On the Water, Salem

Good advice on your first visit to Misery Island: don’t let the name fool you!

WHAT:Two small islands in Salem Sound
WHY:A unusual walk on an island sitting smack dab in the middle Salem Sound, stunning views in all directions

If ever an island was misnamed, Misery Island would be it.

And that goes twice, because there is a Great Misery and Little Misery version. A Trustees-owned and managed property, Misery Island’s two protected areas include a north-facing cove, referred to locally as Cocktail Cove, and the tidal area between Little Misery and Big Misery.

The islands attract a flotilla of pleasure boats in the summer which anchor or moor in one of the two protected areas. Swimming, drinking, grilling and sunbathing are popular activities for mariners, but the good news is that the crowd rarely disembarks from their ‘floating porches’, leaving the quiet island paths to the more adventurous. Laced with trails through thickets, fields, rocky coves and woodlands, Big Misery is a revelation. Stumbling upon coastal foundations and a concrete hilltop Stonehenge add to a delightful one-hour hike.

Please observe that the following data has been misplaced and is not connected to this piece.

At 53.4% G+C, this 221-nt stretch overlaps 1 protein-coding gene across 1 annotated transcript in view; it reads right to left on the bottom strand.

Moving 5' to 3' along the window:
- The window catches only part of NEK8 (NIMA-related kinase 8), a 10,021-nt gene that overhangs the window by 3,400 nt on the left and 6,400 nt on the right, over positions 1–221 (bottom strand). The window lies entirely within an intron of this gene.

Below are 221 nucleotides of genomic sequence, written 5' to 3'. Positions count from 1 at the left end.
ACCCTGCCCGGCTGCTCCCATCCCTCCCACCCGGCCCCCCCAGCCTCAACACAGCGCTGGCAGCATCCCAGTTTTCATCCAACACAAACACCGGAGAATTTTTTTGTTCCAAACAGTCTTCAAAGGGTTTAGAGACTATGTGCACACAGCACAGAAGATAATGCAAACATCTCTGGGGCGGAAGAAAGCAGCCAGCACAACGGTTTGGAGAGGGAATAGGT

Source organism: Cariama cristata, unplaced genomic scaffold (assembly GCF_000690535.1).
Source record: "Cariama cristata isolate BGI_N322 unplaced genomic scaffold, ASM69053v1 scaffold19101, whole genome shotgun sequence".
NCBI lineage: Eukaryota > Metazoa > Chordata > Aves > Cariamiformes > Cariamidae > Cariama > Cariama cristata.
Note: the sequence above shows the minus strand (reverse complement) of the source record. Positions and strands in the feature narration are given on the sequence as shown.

At the center of the island are bathroom facilities, and both islands feature small, rocky beaches perfect for searching of small pieces of sea glass. Little Misery is indeed little and visitors should take caution as poison ivy covers much of the upper reaches. That said, there is a path that leads south from the small beach, up a hill, and at the top is a wonderful hilltop aerie where I hang my legs over the rock cliff, grab my binoculars and look out at passing boats and the Baker Island lighthouse. 

How to get there

Both Miserys cover 87 acres just off the coast of the North Shore towns of Beverly and Manchester and are owned by the Trustees of Reservations. For a brief description of the area and its history, check their site here.

The islands are easily accessible via boat or sea kayak — heck, and experienced SUP paddler could reach them from the mainland — but there is good news for those who don’t have access to a watercraft: A small passenger ferry cruises to Big Misery in the summer, so with some planning and proper fun gear, you can get out to the island, take a hike, swim in the chilly North Shore ocean, kick around a couple of coves, and, at low-ish tide, you can even wade over to Little Misery and explore its small charms.